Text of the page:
Don’t call it a Ferrari!

23 June 2023

Alfredo ‘Dino’ Ferrari, the eldest son of Enzo Ferrari, along with engineer Vittorio Jano Alfredo somehow persuaded the ‘old man’ to build a series of race cars with V6 and V8 engines.

Dino suggested the development of a V6 engine for F2 at the end of 1955. Soon after, Alfredo fell gravely ill and was diagnosed with muscular dystrophy.

Dino would never live to see the engine; he died on June 30, 1956, at 24.

Jump forward to 1968, Ferrari was under pressure to launch a ’lower-priced’ sports car to take on Lamborghini, and Porsche, especially the 911.

Using a V6 mid-mounted car was alien to all that Enzo stood for, a staunch 12-cylinder, front-engined evangelist.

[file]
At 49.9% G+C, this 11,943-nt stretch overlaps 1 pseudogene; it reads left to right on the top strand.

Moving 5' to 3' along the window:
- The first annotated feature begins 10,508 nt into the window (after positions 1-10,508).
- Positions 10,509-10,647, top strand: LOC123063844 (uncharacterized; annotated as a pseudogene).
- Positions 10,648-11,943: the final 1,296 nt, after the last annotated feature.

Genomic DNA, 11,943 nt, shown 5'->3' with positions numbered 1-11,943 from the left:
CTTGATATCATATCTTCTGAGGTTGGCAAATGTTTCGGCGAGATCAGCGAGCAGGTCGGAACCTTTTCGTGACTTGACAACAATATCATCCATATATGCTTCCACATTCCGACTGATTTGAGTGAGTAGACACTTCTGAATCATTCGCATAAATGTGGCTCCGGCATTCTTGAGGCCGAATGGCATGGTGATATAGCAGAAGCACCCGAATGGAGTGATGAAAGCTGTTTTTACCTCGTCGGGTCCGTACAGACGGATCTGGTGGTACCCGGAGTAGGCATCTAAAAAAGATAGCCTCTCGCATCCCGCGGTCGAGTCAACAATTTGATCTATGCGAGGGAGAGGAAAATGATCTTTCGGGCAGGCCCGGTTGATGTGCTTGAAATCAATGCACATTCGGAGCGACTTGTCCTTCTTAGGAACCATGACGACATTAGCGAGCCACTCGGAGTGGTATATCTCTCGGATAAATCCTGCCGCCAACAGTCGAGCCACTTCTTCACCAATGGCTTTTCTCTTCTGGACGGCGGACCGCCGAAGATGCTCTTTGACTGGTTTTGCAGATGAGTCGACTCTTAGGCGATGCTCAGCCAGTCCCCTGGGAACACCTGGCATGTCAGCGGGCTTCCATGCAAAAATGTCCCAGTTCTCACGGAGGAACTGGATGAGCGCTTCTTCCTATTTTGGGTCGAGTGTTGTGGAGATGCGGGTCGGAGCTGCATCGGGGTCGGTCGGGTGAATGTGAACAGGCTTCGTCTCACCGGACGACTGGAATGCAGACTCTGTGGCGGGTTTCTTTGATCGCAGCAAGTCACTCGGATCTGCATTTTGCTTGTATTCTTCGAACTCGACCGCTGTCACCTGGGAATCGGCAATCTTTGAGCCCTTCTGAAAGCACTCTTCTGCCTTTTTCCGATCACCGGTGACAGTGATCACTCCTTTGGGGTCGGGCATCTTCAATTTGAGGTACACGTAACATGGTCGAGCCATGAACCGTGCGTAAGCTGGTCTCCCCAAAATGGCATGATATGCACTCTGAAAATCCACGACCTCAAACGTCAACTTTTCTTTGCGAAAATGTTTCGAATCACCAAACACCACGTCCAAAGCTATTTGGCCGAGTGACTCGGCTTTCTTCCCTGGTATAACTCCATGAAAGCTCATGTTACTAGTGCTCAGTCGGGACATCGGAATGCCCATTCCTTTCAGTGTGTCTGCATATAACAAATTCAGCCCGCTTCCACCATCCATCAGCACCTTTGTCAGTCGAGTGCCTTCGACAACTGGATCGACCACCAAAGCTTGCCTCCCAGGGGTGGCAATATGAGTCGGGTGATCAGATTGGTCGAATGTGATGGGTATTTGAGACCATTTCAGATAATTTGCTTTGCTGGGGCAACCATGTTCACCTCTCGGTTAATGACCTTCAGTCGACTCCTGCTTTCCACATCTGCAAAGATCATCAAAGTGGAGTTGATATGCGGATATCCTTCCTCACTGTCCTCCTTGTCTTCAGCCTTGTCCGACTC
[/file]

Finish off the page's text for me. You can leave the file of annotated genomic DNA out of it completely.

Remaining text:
Moreover, he wanted to avoid risking the Ferrari name since less-expensive sports cars would have to be fitted with less-powerful engines.

Therefore, he created a separate marque called ‘Dino’.

Buyers were disheartened that the cars did not have the prancing horse logo.

Rumour has it that American car dealers put Ferrari stickers on Dino models on their own accord because it was the only way they could persuade customers to buy them.

The history of the Dino marque ended in 1976 at the behest of the Fiat Group:

The last car to receive the Dino badge was the 308 GT4 in 1973.

The V6 made place for a 3.0-litre V8, and the Ferrari badge replaced the Dino badge.